By the time we came out of the recital, the morning rains had cleared and the sun was shining on the Control Tower and the arc of rosebeds around it.
Strange to find this contemporary way of housing thousands in deepest Kent just down the road from West Malling itself, which still feels like a pure country town, meeting the fields and woods at various points. We had a very good lunch in The Swan before abandoning the plan to walk the Pilgrims' Way - the erratic pain which can still dog me from the stent manifested itself at just the wrong time - and strolling gently around town instead.
It was good to see the church in daylight, and especially the glory in the chancel which I hadn't been able to note at last year's music@malling evening event - the Brett monument, of alabaster with black Ionic columns and a rather striking shrouded skeleton
as well as a creepy black Batman-style winged skull on the wall behind the recumbent couple
and (also creepy) a kneeling child behind their heads.
The repainting is gaudy but presumably not unfaithful
and there's a fine sedilia to the right.
I couldn't find out much about the arms in the glass of one of the chancel's north windows - update: Tom tells me they belong to the Douce family who lived in a big house close by - but I like it anyway.
The light between the rains drew attention to the church tower (Norman base, attractive spire dating from 1837)
and its graveyard's situation on a hillock with the North Downs in the background.
No visible rainbows then, though we saw plenty amid downpours on the train journey back. But the sun held for our strolls down lanes
and around the Abbey, a very historic institution founded by that same Bishop Gundulf of Rochester responsible for the White Tower. In the 18th century Frazer Honeywood incorporated a new home into the ruins, and since 1916 an order of nuns has been established here. Which means that you can only go in during festival specials, but it's fun to glimpse the tower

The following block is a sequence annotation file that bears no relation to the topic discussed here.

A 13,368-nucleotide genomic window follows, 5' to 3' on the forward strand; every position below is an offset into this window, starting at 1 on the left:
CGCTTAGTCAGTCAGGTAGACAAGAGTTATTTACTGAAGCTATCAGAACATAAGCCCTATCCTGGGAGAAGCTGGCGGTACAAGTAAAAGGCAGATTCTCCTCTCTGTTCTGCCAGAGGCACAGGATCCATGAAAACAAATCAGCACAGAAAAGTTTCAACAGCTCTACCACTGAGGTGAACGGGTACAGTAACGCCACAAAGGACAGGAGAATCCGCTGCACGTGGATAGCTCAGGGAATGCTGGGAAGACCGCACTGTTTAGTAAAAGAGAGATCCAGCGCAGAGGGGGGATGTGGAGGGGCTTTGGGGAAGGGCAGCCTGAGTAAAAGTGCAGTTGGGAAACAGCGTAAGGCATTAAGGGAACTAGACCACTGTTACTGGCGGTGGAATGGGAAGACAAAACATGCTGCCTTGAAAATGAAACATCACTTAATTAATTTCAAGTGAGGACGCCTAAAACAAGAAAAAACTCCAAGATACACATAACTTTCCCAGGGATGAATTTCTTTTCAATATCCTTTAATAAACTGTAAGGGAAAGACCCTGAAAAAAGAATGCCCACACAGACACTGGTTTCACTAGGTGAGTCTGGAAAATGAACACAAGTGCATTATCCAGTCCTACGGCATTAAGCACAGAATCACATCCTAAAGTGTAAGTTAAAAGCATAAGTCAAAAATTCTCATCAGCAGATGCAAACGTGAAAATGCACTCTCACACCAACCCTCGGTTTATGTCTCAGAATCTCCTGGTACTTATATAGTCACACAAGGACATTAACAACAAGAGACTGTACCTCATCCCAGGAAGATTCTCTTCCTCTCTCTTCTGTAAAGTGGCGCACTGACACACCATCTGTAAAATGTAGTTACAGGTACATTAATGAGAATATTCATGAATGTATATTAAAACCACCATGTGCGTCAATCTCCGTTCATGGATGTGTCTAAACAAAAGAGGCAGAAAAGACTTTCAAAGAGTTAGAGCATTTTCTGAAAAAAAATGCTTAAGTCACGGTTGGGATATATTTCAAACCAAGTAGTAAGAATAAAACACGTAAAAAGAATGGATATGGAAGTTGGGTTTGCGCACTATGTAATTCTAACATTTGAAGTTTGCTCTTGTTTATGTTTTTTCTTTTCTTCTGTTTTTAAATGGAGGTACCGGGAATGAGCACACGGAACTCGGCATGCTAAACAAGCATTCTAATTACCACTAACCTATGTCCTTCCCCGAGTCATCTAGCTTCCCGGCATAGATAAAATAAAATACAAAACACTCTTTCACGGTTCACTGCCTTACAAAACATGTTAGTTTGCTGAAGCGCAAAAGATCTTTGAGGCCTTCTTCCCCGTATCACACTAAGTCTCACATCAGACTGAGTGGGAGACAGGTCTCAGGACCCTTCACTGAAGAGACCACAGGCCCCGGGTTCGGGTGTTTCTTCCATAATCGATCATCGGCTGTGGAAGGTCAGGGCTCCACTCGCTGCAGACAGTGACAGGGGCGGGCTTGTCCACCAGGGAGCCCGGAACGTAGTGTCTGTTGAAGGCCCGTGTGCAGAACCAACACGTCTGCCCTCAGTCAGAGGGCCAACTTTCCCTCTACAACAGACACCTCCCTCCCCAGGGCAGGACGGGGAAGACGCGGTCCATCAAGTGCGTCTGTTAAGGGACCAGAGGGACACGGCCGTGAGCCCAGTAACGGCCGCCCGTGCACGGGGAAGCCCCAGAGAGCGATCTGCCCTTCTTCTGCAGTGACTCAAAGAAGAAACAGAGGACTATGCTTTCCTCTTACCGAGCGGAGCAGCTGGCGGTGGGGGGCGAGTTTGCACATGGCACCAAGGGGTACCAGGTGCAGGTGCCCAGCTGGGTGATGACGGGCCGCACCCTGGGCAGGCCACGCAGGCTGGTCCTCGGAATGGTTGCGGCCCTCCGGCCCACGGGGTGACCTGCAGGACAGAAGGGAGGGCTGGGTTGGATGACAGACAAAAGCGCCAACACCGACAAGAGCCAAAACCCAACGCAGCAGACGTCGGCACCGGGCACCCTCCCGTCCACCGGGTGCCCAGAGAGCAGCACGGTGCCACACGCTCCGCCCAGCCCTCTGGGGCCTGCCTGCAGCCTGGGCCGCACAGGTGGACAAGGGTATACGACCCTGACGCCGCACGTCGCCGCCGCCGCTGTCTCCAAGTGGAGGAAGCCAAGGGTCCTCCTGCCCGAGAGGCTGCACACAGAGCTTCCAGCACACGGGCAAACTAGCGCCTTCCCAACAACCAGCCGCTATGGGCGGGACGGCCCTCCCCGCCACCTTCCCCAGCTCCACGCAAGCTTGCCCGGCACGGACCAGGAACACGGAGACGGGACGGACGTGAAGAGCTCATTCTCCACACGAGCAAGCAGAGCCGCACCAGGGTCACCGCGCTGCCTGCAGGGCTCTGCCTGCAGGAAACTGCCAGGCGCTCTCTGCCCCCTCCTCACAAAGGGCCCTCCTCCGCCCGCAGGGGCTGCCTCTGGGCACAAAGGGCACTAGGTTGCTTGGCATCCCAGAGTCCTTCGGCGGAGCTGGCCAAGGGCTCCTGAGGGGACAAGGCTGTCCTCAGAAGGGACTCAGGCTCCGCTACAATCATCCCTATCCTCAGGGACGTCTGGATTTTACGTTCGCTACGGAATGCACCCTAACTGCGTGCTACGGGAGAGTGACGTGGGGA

and walk around the perimeter, which includes a handsome barn (where Sophia, Tom and another cellist, Adrian Bradbury, had performed as Chamber Domaine the previous afternoon)
and a fine fringe of beech trees
while walking back into town along Swan Street you pass a fountain where the abbey stream emerges.
Turner depicted this and other abbey views. The tower to the left of his image, courtesy of Tate Britain, is now more or less concealed by trees (maybe we'd better come here in the winter).
The 15th century exterior of the gatehouse is fine too.
My dawdling meant we just missed one of the every-half-hour trains back to London, but sitting on a platform bench in the sun wasn't a hardship, and the Spanish chestnuts above were showering down their riches.
Monday afternoon's delights I've recounted in full on The Arts Desk, but it's good to be able to note the serendipity of Sophia's having performed the astounding Prokofiev Cello Sonata with both Steven and Bulat, and to record how well the Schumann strand tied in with a little book of deep thoughts and practical advice, namely this:
It's hard to choose my favourite nuggets - Steven selected several of his own in a neat little preview, also on The Arts Desk - because everything's good here, not just Schumann's maxims but also Steven's footnotes, which of course are a lot longer but manage to be personable and witty without ever tipping over into the arch. The keynote is immense personal affection and admiration - 'I'm writing this book because I need to profit from Schumann's wise advice as much as any other reader!'. It should be a well deserved moneyspinner and a perfect stocking-filler, and Faber's presentation is delectable, but there's plenty of profundity and knowledge lightly worn. To be re-read at regular intervals.